Nov. 22 (UPI) -- Norwegian energy company Statoil said Wednesday its Dudgeon wind farm off the British coast is now feeding the grid from its 67 wind turbines.
The Dudgeon wind farm is about 25 miles off the coast of Norfolk. Its turbines, with a combined capacity of 402 megawatts, can meet the energy demands of around 410,000 average households at its peak. The Norwegian company, one of the main energy suppliers to the European market, said Dudgeon is part of its efforts to add more green components to its portfolio.
"As part of our strategy to develop from an oil and gas company to a broad energy major, Statoil will grow significantly in profitable renewable energy, with an ambition to invest around $12 billion towards 2030," CEO Eldar Sætre said in a statement.
Statoil placed the last of the 67 turbines at the Dudgeon wind farm in place in October. The company said the entire facility was completed on time and below the $1.9 billion budget set when the final investment decision was made in 2014.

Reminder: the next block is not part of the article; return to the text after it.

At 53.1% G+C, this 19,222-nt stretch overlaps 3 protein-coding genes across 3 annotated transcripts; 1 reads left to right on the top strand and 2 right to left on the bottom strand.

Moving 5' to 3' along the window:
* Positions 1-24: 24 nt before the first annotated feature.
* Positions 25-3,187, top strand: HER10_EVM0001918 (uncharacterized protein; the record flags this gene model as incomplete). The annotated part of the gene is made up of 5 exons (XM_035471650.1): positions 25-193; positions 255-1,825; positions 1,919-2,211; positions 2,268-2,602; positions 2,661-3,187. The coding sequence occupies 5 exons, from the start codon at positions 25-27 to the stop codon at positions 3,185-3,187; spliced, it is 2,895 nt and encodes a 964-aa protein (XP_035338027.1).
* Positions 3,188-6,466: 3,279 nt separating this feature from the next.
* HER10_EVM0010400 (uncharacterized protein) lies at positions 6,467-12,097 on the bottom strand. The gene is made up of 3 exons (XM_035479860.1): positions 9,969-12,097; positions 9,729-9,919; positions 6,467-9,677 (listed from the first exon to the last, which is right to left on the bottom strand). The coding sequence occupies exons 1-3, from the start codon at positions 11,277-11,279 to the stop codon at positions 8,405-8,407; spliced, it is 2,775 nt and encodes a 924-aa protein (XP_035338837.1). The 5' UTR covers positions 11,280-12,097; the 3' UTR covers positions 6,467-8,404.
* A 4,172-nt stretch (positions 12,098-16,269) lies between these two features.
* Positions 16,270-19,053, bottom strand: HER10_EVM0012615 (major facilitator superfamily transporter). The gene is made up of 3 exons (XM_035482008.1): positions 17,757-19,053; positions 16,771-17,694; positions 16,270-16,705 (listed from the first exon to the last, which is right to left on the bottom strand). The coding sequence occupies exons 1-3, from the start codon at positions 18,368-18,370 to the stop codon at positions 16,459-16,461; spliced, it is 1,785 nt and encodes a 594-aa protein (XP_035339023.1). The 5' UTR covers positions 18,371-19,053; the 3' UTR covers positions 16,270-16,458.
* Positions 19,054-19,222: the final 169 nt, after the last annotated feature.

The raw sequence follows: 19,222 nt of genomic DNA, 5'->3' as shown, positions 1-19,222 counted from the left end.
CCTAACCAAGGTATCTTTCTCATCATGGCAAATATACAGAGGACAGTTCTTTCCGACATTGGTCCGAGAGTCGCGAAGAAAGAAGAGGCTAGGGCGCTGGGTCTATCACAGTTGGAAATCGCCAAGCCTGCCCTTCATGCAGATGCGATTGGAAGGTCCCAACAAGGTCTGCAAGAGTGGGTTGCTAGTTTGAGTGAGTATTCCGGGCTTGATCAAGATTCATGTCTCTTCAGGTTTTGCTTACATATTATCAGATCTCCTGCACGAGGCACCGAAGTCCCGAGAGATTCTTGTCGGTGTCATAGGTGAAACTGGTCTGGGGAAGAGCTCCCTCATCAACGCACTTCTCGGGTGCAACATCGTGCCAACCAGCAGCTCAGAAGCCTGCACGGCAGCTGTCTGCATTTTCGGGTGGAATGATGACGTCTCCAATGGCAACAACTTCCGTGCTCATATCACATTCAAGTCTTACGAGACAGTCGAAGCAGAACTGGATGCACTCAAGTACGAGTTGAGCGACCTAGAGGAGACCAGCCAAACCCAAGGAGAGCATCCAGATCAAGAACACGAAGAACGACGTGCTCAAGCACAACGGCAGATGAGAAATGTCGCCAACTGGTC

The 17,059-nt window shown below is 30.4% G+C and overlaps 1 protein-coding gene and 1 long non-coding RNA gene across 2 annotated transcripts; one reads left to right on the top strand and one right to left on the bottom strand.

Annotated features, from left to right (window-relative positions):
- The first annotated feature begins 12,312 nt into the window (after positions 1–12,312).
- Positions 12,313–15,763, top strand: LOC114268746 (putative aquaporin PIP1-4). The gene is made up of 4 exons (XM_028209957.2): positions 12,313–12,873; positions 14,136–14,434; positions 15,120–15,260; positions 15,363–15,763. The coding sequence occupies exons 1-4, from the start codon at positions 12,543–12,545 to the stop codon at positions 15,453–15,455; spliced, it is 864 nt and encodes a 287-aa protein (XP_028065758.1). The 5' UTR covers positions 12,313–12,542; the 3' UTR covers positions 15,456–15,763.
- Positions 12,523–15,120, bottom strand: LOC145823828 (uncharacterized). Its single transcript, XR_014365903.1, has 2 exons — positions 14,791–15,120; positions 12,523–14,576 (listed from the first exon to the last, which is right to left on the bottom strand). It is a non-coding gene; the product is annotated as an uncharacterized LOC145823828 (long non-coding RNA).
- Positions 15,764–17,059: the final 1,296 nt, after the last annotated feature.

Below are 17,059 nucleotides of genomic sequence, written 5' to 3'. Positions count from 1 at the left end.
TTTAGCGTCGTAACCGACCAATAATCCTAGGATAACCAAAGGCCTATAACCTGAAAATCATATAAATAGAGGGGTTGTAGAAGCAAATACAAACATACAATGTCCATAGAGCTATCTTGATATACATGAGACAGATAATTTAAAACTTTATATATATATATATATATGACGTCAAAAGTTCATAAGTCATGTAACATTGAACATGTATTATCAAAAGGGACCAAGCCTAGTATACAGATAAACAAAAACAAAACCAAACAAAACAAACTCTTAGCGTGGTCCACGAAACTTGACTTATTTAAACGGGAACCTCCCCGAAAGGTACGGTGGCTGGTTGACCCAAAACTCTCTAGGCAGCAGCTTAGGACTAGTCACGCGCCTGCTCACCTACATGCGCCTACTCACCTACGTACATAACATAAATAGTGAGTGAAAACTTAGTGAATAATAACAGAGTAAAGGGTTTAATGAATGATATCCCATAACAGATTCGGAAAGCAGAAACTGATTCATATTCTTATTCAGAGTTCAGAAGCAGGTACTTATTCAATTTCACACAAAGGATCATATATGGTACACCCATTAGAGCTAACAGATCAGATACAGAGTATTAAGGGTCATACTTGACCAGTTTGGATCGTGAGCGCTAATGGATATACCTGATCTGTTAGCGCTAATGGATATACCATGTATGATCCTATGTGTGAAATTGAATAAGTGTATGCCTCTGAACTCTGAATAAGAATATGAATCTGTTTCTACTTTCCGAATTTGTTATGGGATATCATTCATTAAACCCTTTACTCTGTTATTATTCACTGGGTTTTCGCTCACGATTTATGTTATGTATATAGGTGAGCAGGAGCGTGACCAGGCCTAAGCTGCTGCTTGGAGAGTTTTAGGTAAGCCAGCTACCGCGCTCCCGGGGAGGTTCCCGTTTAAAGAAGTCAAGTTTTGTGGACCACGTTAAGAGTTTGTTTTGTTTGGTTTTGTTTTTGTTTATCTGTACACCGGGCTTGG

Statoil already counts several projects in its renewable energy portfolio. Through a memorandum of understanding signed with the Scottish government, the company aims to install a Lithium battery storage system within two years.
Working since 2012, its Sheringham Shoal is one of the largest offshore wind farms in service in the world with its capacity to provide enough power to meet the annual demands of nearly a quarter million average households.
The United Kingdom ranks second in Europe behind Germany for offshore wind energy capacity, with about 518 megawatts, before Dudgeon was connected.
Statoil reported adjusted earnings after tax for the third quarter at $2.3 billion, more than double the amount from the same period last year.